Carcass of a bowhead whale (Balaena mysticetus) found in the lateral moraine of the Jemelianovbreen glacier, eastern Svalbard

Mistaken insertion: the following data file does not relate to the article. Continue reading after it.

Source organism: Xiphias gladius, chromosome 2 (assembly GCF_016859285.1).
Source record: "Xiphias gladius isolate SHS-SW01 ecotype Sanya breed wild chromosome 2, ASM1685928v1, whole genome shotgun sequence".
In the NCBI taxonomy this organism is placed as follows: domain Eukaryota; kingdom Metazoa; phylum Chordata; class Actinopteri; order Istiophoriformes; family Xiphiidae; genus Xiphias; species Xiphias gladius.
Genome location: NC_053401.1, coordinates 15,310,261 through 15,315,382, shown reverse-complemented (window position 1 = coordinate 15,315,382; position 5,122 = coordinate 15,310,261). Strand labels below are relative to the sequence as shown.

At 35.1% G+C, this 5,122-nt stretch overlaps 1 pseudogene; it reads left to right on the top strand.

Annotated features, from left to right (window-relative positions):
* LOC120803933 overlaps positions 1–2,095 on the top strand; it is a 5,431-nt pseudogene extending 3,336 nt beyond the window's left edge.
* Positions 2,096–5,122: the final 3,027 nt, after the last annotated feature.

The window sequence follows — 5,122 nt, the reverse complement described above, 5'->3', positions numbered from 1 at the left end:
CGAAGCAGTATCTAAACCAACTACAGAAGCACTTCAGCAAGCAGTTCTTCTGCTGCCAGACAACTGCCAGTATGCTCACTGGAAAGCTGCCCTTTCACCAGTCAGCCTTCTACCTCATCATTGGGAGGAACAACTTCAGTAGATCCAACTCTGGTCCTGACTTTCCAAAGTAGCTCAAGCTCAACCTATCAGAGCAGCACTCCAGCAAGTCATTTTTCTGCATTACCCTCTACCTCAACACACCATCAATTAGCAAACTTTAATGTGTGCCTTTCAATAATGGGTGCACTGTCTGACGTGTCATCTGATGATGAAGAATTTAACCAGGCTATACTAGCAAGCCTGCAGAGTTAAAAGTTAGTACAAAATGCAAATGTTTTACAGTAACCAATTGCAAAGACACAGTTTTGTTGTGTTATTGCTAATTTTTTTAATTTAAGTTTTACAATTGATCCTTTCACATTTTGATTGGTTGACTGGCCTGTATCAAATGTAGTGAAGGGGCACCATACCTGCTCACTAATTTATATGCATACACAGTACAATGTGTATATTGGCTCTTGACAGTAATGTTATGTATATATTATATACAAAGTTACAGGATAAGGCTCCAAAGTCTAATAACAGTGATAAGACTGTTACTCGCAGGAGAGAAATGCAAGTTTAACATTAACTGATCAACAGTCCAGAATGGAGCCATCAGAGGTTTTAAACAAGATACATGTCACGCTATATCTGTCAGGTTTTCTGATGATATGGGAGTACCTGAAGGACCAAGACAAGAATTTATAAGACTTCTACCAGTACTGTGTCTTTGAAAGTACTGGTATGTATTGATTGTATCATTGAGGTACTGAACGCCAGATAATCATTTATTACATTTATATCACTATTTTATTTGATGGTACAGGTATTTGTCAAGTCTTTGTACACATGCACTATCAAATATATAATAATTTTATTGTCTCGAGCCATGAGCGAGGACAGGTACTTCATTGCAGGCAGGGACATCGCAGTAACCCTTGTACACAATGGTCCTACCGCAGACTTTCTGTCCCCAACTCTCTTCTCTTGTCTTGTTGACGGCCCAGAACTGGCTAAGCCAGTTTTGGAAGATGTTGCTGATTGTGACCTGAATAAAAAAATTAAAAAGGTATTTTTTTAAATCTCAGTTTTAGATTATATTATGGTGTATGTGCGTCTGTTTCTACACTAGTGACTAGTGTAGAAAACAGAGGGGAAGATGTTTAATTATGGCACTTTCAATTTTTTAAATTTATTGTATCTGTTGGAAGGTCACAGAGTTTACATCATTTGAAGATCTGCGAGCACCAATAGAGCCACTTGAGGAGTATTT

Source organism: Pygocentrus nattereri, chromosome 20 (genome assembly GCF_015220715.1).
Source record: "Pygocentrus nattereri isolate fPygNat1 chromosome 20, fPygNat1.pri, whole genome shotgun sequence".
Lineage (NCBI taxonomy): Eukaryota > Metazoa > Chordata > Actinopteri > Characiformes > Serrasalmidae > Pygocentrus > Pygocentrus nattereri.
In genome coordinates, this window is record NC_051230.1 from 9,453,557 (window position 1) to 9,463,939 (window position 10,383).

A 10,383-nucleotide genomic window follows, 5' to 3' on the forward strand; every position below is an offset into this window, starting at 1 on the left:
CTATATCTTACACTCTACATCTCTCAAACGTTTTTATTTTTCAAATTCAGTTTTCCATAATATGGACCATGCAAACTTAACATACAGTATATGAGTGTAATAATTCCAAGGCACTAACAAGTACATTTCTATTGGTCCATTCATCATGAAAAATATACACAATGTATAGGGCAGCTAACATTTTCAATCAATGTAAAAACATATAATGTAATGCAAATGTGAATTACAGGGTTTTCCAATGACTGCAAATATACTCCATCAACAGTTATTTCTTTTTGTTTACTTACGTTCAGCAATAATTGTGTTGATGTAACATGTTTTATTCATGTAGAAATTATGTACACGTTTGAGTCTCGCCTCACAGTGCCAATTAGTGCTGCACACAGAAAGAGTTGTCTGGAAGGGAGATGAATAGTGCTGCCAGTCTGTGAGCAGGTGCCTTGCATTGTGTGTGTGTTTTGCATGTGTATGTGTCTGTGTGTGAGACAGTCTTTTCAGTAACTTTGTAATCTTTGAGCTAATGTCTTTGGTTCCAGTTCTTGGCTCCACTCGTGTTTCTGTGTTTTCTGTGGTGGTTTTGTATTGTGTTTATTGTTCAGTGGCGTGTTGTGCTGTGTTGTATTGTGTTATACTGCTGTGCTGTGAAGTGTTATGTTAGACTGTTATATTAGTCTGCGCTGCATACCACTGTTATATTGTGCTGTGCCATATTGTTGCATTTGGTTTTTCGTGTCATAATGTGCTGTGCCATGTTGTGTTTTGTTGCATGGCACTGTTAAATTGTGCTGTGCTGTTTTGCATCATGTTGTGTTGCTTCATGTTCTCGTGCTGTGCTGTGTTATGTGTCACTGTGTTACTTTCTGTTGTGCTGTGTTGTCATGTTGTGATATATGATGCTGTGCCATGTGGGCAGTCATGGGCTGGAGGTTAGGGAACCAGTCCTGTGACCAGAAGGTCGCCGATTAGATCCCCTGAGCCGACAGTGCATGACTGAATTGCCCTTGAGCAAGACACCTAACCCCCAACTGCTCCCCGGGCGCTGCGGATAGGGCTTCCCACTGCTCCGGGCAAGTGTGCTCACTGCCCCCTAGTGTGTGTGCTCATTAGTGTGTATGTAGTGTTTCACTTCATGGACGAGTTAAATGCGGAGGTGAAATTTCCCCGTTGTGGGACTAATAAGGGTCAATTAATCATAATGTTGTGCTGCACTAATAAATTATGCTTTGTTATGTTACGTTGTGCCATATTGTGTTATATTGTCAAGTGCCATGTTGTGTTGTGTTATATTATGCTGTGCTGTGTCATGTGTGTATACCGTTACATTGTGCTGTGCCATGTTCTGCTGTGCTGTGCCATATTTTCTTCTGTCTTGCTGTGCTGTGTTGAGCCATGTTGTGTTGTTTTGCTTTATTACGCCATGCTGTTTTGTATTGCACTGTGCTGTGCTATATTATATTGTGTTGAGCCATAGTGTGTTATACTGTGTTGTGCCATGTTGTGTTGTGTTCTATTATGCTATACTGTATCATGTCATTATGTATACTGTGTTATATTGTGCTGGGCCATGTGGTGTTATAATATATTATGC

AbstractAn 8 m long carcass of a bowhead whale (Balaena mysticetus) melted out from remnant glacier ice in the lateral moraine of the Jemelianovbreen glacier in August 1996. Folded and sheared sediment bands in the ice suggest that the whale was incorporated during an advance of the glacier. The whale's longitudinal axis was oriented parallel to the direction of the ice-flow, with the thinnest posterior part dipping uFWlow. The posterior section was best preserved with muscles and blubber, although the entire skin surface was strongly decomposed and only a thick fibrous surface was left of the blubber. The abdominal wall was holed, most likely by marine organisms, and partly filled with a compacted mixture of well-sorted gravelly beach sediments and fat. the whale seems to have been incorporated into the glacier together with glaciomarine sediments and carried by the flowing ice to an altitude of ca. 15 m. Jemelianovbreen is a tidewater glacier with two known surge-episodes. The first and most extensive of these occurred ca. 1900 AD and reached ca. 7 km outside the present coast-line. Radiocarbon dating of a fragment of a caudal vertebra yielded 345 ± 40 14C years BP (1535-1660 cal. AD), suggesting that the whale lived some time during the last part of the cold period known as the Little Ice Age.
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